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Clearly, this is a major crisis right now. It's affecting, as we say, 300,000 Americans. They can't use water. They can't use water for anything virtually than flush their toilets. But that's basically about that.
But this is an enormous crisis in West Virginia right now. A lot of people have to leave these areas because there's no water. There's no bottled water that's left either.
Let's talk about what's going on with the West Virginia Governor Earl Tomblin.
Governor, thanks very much for joining us.
I know that you're over at the water treatment plant behind you right now. How bad is this situation?
GOV. EARL RAY TOMBLIN (D), WEST VIRGINIA: Well, it's pretty bad. As you mentioned we do have way over 100,000 -- we don't have the exact number yet -- of people who are without water. But, obviously, all the restaurants are closed down. The hotels are having to close down. Schools were out yesterday.
You know, it's just a real inconvenience for the people not being able to use their water with the exception of flushing toilets. So, we're working to put all the state resources we have together. We're doing water tests on an hourly basis and the chemical level is declining, but we're just not sure exactly how long it's going to take until it's acceptable to lift the "do not drink" ban that the West Virginia American Water Company has placed on us.
BLITZER: What happened in this chemical plant, this company Freedom Industries was operating. What happened to cause this nightmare?
TOMBLIN: Well, I'm not sure whether it was just lack of maintenance of the storage tank. There was several thousand gallons of this chemical in the plant. It's estimated that probably at the maximum about 5,000 gallons had leaked out in the tank, as I understand, is very near the Elk River and then obviously after it breached the wall it got into the river and then obviously was sucked into the water plant here. Our Department of Environmental Protection was on the scene yesterday morning when they started getting complaints of the smell of -- or black licorice in the air. They traced it down to this particular chemical company. And that's when they -- told them they had to cease and desist right there and then they had to put a new retaining wall around with pumps, in case rain will come, or the chemical cannot get back into the river.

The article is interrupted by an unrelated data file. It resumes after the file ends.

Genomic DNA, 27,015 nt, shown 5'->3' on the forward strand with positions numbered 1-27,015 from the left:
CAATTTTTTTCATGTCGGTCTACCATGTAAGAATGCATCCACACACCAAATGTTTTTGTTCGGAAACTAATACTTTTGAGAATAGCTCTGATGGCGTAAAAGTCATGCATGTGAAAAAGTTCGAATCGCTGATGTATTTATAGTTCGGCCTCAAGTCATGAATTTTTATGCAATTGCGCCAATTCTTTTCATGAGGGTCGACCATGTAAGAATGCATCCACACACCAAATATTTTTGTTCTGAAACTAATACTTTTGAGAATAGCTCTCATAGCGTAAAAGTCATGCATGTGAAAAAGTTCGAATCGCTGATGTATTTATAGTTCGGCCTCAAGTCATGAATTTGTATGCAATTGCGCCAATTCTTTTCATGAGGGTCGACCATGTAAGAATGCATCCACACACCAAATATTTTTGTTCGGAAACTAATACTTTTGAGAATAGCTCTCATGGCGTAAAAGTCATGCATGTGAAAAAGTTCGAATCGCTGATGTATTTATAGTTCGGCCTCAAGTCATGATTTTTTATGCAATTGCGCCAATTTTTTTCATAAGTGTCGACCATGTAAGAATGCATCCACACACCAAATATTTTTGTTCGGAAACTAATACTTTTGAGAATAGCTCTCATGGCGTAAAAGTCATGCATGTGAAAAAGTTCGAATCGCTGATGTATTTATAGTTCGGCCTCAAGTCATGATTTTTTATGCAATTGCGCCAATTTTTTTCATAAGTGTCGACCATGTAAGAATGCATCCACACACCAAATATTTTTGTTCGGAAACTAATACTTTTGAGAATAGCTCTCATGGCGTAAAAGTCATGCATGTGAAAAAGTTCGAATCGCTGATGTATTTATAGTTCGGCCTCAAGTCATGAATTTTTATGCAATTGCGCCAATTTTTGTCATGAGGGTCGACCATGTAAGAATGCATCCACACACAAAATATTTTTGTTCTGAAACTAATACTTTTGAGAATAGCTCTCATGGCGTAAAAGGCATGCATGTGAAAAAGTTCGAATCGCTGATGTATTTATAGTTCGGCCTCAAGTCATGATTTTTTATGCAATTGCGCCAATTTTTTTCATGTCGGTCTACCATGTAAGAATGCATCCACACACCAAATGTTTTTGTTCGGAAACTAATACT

So, the old tank has been emptied and taken away and as of right now, the company has closed down.
BLITZER: We understand the federal government is coming to aid, some FEMA trucks from the Federal Emergency Management Agency. I take it they're going to be coming later tonight, around 8:00 or 9:00 p.m. your time. What do you want the federal government, Governor, to do?
TOMBLIN: Well, let me say that I am pleased that the president did sign the emergency declaration yesterday evening after I requested it, and we are receiving FEMA assistance. Most of it right now is in the form of several truck loads of water.
I understand that the water should have been here before, but in traveling here got caught in some bad weather and so slowed it down. However, for several private businesses, both instate and out of state has shipped just truckload after truckload of water. That's the big need right now.
Obviously, as we go on, we're going to start maybe needing wipes and hand sanitizer, baby formula and that sort of thing. But as of right now, I think everyone has enough food, but if anyone wants to make those donations, we're accepting those now. But water has been the big thing. We learned from the Derecho we had a year ago and hurricane Sandy last October, we needed to be prepared.
So, you know, we've been able to handle the emergency much better than we could have before. So, we just appreciate all the help of the donations that so many kind people from around the country are sending us with the trucks of water.
BLITZER: Tell us about Freedom Industries, Governor, this plant, this company that operates this plant that had this disaster that caused this -- does it have a good track record? Is it a subsidiary of another company? What do we know about it?
TOMBLIN: You know, I know very little about it, and I personally have not had any contact with the management of that company. I know that when DEP rolled in yesterday morning, they had to convince them that they needed to get in to take care of this problem.
So, you know, we're still investigating to see what's going on with the company. I do not know of any previous spill or anything like that, but that doesn't mean that that hasn't happened.
BLITZER: Well, good luck to all the folks in West Virginia. We're hoping this is resolved quickly, governor, I'm sure no one hopes it's resolved more quickly than you do. Appreciate you joining us. Good luck.
TOMBLIN: Well, thank you very much, Wolf. We appreciate your concern for us. Thank you.
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